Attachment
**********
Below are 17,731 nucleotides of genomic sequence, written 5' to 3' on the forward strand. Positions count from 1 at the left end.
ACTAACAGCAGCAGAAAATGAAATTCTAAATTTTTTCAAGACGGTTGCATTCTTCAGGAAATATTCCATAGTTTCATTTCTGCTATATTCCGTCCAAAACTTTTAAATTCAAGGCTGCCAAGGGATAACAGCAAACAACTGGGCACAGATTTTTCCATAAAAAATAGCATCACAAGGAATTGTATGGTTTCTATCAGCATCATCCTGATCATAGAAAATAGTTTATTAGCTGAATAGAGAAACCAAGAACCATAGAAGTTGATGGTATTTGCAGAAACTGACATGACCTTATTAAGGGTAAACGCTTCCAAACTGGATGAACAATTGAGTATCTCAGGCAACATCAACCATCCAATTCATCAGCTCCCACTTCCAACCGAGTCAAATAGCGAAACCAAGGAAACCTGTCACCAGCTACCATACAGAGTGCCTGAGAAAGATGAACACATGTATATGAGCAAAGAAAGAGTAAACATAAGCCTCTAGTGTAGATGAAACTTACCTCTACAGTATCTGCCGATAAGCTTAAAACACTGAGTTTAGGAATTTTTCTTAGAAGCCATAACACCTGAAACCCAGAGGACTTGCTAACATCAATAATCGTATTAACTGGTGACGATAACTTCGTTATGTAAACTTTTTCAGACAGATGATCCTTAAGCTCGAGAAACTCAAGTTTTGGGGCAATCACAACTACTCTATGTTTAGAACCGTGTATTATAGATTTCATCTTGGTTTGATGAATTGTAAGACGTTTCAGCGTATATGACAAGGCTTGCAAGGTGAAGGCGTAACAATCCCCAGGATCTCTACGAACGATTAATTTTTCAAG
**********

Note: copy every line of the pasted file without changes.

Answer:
Below are 17,731 nucleotides of genomic sequence, written 5' to 3' on the forward strand. Positions count from 1 at the left end.
ACTAACAGCAGCAGAAAATGAAATTCTAAATTTTTTCAAGACGGTTGCATTCTTCAGGAAATATTCCATAGTTTCATTTCTGCTATATTCCGTCCAAAACTTTTAAATTCAAGGCTGCCAAGGGATAACAGCAAACAACTGGGCACAGATTTTTCCATAAAAAATAGCATCACAAGGAATTGTATGGTTTCTATCAGCATCATCCTGATCATAGAAAATAGTTTATTAGCTGAATAGAGAAACCAAGAACCATAGAAGTTGATGGTATTTGCAGAAACTGACATGACCTTATTAAGGGTAAACGCTTCCAAACTGGATGAACAATTGAGTATCTCAGGCAACATCAACCATCCAATTCATCAGCTCCCACTTCCAACCGAGTCAAATAGCGAAACCAAGGAAACCTGTCACCAGCTACCATACAGAGTGCCTGAGAAAGATGAACACATGTATATGAGCAAAGAAAGAGTAAACATAAGCCTCTAGTGTAGATGAAACTTACCTCTACAGTATCTGCCGATAAGCTTAAAACACTGAGTTTAGGAATTTTTCTTAGAAGCCATAACACCTGAAACCCAGAGGACTTGCTAACATCAATAATCGTATTAACTGGTGACGATAACTTCGTTATGTAAACTTTTTCAGACAGATGATCCTTAAGCTCGAGAAACTCAAGTTTTGGGGCAATCACAACTACTCTATGTTTAGAACCGTGTATTATAGATTTCATCTTGGTTTGATGAATTGTAAGACGTTTCAGCGTATATGACAAGGCTTGCAAGGTGAAGGCGTAACAATCCCCAGGATCTCTACGAACGATTAATTTTTCAAG